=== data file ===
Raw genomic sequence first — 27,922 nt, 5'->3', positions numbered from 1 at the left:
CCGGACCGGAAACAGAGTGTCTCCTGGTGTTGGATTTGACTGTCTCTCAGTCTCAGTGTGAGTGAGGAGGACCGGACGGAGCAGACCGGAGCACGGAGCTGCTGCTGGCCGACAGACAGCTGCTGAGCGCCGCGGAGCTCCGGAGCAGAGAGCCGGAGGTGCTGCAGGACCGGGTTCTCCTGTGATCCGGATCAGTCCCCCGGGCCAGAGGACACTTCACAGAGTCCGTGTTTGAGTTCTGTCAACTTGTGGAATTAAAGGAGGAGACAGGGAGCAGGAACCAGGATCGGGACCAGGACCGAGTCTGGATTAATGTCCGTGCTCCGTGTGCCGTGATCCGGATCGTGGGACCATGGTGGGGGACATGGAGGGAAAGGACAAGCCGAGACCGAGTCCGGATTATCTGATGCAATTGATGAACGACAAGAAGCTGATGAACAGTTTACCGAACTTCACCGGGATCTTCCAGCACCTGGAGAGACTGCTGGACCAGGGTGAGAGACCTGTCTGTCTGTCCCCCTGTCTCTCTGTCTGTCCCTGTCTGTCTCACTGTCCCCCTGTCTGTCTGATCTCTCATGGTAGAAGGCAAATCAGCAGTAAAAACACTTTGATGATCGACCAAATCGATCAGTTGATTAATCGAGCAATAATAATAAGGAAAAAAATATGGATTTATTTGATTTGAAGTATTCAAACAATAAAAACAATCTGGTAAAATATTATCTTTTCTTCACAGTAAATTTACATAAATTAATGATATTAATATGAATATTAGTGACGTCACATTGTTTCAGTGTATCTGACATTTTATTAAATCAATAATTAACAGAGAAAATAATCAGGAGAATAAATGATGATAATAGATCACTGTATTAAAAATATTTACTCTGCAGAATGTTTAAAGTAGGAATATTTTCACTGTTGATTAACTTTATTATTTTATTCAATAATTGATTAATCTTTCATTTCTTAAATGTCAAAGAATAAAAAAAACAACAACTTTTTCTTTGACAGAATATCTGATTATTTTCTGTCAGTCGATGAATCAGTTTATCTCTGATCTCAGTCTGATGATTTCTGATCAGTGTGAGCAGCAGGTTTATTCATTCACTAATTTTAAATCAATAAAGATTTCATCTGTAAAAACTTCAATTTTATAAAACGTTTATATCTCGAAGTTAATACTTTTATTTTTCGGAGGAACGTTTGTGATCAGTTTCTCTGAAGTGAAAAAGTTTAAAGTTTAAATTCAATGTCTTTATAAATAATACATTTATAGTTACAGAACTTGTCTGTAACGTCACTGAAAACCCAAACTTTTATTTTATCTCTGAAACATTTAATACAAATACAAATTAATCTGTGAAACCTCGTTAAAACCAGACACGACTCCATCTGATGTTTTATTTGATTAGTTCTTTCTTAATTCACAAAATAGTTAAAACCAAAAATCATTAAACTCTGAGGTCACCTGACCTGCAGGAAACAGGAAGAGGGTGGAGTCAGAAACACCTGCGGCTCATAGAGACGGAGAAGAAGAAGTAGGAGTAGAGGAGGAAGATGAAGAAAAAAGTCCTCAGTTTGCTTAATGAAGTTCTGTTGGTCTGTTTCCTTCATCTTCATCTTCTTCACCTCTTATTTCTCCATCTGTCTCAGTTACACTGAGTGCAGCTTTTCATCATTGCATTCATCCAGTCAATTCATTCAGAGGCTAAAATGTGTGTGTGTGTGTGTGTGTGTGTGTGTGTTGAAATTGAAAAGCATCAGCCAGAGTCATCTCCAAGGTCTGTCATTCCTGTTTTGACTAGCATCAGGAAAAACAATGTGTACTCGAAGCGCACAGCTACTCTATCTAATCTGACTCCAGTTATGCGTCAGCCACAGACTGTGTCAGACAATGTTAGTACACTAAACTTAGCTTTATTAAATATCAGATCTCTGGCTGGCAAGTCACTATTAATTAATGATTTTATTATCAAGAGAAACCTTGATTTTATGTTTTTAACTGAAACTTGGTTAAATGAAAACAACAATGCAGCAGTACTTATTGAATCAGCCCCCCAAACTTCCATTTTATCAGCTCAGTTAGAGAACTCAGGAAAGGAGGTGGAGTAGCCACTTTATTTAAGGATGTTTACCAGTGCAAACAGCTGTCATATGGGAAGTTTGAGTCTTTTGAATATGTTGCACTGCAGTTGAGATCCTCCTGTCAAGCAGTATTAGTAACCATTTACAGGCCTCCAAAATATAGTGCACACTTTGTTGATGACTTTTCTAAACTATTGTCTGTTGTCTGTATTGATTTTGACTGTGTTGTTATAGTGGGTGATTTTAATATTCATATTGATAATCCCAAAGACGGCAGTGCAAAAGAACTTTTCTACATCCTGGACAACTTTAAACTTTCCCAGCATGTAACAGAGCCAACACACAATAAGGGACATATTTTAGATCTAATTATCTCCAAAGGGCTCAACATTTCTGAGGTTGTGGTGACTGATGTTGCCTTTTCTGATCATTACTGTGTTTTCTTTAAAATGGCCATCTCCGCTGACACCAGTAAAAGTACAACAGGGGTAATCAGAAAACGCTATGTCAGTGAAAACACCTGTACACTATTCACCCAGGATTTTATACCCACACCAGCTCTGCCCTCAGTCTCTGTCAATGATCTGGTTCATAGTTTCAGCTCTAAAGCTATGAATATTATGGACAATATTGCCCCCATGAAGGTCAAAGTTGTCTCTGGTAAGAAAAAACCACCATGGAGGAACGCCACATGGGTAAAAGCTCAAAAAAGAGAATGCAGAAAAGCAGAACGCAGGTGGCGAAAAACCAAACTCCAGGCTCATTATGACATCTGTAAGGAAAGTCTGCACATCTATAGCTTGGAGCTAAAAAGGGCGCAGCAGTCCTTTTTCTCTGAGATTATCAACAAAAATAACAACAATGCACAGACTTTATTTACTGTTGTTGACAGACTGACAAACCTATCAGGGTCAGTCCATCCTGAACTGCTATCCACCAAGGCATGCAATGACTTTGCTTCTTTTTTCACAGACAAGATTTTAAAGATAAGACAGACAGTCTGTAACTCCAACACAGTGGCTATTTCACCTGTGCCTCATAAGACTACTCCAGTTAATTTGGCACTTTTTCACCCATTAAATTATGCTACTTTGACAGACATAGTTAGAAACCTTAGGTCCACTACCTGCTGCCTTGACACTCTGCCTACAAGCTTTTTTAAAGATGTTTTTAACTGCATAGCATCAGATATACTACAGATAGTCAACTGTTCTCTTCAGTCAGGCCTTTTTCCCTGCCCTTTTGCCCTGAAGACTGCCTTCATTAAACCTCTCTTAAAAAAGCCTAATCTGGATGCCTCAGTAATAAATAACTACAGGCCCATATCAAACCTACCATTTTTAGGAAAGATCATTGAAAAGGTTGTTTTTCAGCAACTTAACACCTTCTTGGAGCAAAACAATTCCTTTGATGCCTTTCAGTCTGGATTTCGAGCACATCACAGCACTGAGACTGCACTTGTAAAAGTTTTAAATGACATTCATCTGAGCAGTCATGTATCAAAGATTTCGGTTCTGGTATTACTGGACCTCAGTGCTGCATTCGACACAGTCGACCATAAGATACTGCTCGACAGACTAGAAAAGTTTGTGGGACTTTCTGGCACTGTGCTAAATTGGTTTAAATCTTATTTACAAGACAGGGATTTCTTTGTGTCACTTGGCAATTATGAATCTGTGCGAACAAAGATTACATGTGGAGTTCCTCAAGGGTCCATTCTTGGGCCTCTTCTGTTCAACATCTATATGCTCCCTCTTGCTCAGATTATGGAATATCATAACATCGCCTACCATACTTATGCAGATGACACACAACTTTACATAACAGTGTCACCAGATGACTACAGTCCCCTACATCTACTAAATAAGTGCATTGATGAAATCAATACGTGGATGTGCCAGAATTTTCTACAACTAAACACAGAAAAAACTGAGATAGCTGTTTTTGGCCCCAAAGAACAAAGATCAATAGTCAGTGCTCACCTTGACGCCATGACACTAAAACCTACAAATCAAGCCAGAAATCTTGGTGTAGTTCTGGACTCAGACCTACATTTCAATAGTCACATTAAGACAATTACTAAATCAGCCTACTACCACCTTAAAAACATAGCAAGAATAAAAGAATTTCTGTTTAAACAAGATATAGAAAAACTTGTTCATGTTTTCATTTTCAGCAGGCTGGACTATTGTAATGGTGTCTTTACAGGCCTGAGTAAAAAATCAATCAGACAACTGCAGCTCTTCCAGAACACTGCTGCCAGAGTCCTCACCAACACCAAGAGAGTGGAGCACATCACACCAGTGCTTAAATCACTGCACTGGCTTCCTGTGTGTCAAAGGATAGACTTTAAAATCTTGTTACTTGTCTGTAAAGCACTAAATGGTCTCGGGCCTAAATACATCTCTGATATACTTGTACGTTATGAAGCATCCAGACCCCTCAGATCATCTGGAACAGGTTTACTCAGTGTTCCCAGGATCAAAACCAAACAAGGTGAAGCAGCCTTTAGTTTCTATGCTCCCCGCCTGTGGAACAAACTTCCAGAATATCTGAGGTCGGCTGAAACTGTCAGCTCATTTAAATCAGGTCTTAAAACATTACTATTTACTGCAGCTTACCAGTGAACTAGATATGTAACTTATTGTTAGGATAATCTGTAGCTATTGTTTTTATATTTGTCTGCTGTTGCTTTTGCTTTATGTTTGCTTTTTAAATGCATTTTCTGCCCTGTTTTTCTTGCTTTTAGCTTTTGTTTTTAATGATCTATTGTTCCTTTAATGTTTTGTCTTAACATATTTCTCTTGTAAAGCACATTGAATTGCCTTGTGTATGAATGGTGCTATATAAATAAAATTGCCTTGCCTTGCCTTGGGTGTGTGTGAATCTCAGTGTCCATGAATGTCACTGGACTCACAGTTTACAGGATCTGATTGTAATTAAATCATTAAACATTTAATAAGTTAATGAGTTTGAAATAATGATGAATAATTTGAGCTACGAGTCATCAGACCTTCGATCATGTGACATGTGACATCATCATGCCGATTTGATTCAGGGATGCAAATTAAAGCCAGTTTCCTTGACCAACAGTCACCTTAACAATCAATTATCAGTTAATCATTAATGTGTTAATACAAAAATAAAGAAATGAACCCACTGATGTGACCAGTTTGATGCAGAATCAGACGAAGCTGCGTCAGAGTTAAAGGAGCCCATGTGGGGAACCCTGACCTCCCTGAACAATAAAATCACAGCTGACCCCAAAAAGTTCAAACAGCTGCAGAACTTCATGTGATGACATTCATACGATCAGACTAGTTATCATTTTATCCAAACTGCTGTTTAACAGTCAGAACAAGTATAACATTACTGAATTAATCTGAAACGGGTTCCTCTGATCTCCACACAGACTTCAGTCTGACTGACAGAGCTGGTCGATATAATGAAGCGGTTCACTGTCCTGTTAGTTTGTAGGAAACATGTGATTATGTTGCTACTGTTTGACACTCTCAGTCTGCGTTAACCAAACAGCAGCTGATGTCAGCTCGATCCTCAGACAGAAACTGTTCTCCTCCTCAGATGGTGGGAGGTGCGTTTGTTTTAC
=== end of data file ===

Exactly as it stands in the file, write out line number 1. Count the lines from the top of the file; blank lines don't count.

Raw genomic sequence first — 27,922 nt, 5'->3', positions numbered from 1 at the left: